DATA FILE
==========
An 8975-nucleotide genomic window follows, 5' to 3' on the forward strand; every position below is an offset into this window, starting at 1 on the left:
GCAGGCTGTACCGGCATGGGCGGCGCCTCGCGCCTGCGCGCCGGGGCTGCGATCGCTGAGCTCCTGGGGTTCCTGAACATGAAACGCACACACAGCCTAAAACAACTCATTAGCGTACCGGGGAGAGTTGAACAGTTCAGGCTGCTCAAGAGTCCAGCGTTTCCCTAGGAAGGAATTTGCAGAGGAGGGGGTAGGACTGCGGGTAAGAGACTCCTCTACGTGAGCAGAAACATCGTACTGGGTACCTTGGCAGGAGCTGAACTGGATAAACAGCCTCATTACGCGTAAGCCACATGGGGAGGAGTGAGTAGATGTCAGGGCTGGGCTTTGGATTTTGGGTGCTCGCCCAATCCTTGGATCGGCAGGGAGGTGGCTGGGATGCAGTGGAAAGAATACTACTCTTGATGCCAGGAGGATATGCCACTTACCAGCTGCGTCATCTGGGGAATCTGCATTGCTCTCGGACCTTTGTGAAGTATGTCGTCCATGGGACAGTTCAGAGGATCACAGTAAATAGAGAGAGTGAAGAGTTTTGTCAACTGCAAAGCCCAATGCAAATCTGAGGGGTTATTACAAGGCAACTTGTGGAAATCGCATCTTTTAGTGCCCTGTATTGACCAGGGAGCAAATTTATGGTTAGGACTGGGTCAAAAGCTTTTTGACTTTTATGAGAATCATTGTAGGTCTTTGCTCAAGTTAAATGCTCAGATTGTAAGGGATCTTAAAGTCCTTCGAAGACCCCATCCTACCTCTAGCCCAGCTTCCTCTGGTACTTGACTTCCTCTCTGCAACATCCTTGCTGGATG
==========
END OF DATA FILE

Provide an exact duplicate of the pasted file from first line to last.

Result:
An 8975-nucleotide genomic window follows, 5' to 3' on the forward strand; every position below is an offset into this window, starting at 1 on the left:
GCAGGCTGTACCGGCATGGGCGGCGCCTCGCGCCTGCGCGCCGGGGCTGCGATCGCTGAGCTCCTGGGGTTCCTGAACATGAAACGCACACACAGCCTAAAACAACTCATTAGCGTACCGGGGAGAGTTGAACAGTTCAGGCTGCTCAAGAGTCCAGCGTTTCCCTAGGAAGGAATTTGCAGAGGAGGGGGTAGGACTGCGGGTAAGAGACTCCTCTACGTGAGCAGAAACATCGTACTGGGTACCTTGGCAGGAGCTGAACTGGATAAACAGCCTCATTACGCGTAAGCCACATGGGGAGGAGTGAGTAGATGTCAGGGCTGGGCTTTGGATTTTGGGTGCTCGCCCAATCCTTGGATCGGCAGGGAGGTGGCTGGGATGCAGTGGAAAGAATACTACTCTTGATGCCAGGAGGATATGCCACTTACCAGCTGCGTCATCTGGGGAATCTGCATTGCTCTCGGACCTTTGTGAAGTATGTCGTCCATGGGACAGTTCAGAGGATCACAGTAAATAGAGAGAGTGAAGAGTTTTGTCAACTGCAAAGCCCAATGCAAATCTGAGGGGTTATTACAAGGCAACTTGTGGAAATCGCATCTTTTAGTGCCCTGTATTGACCAGGGAGCAAATTTATGGTTAGGACTGGGTCAAAAGCTTTTTGACTTTTATGAGAATCATTGTAGGTCTTTGCTCAAGTTAAATGCTCAGATTGTAAGGGATCTTAAAGTCCTTCGAAGACCCCATCCTACCTCTAGCCCAGCTTCCTCTGGTACTTGACTTCCTCTCTGCAACATCCTTGCTGGATG